The Seedling Stars Analysis
by James Blish

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The Seedling Stars Analysis

(Critical Survey of Science Fiction and Fantasy)

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The form of presentation, as a loosely connected series of stories set in various stages of the “seeding program,” does not permit a full discussion of the problems arising from genetic alteration of human beings. Rather, the stories pinpoint some exemplary aspects in the development of pantropy. The appeal of the best story, the classic “Surface Tension,” lies not in the idea of pantropy but in the inherent attraction of minuscule human beings fighting overwhelming environmental odds and winning. Pride in the indestructibility of humankind is the key.

Generally, however, the plots of the stories are not adequate to the theme, and James Blish was not very inventive in his presentation of the kinds of Adapted Men. The beings in “The Thing in the Attic” (adapted to trees) and “Watershed” (adapted to a waterless desert world) are not necessary adaptations. In these stories, humankind does not make itself master of nature but adapts to physical conditions that should have been easy enough to change or adapt to technologically. This is a regression. The first story posits terraforming against pantropy without indicating the obvious objection that pantropy itself might be the most powerful tool of terraforming. Since Mary Wollstonecraft Shelley’s Frankenstein: Or, The Modern Prometheus (1818), however, authors have begun at the top, with the most difficult task, alteration of human beings.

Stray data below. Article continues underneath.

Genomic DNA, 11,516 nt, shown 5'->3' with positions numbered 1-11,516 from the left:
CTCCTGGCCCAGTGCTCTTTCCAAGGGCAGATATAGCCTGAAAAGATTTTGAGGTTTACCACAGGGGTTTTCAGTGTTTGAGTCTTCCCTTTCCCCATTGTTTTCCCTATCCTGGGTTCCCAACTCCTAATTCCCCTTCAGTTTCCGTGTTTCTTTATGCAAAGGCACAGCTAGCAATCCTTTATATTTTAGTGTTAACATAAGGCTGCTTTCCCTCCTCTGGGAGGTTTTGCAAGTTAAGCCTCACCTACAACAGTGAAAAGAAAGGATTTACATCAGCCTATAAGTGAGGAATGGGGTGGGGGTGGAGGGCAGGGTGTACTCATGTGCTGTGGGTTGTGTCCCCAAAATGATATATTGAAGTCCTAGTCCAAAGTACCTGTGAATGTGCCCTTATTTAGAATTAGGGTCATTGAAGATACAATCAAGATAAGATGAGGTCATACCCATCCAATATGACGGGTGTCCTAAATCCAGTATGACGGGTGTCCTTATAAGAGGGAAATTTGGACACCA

Only the last story provides a rationale for the seeding program—the seizure of thousands of worlds that might otherwise have been inaccessible to humans, before aliens can claim those worlds. This is also an irrational point, however, considering that there are no aliens in Blish’s stories. The last story also makes the point that basic humans have become a minority in the galaxy and therefore have no reason for racial pride. The fact that they are a minority might give rise to a feeling of superiority and elitism.

The primary failure of the book is that it never comes to grips with the central issue of what constitutes a human being. It enlarges the scope of the term “humanity” to include Adapted Men, but the definition is still in terms of genes, not of a common history, sentience, or shared psychological traits. When humans and apes are genetically almost identical, should one feel a closer relationship to an ape than to an intelligent alien, a sentient robot, or an artificial intelligence? Blish’s stories raise a number of fascinating points but fail to do justice to a rational definition of humanity.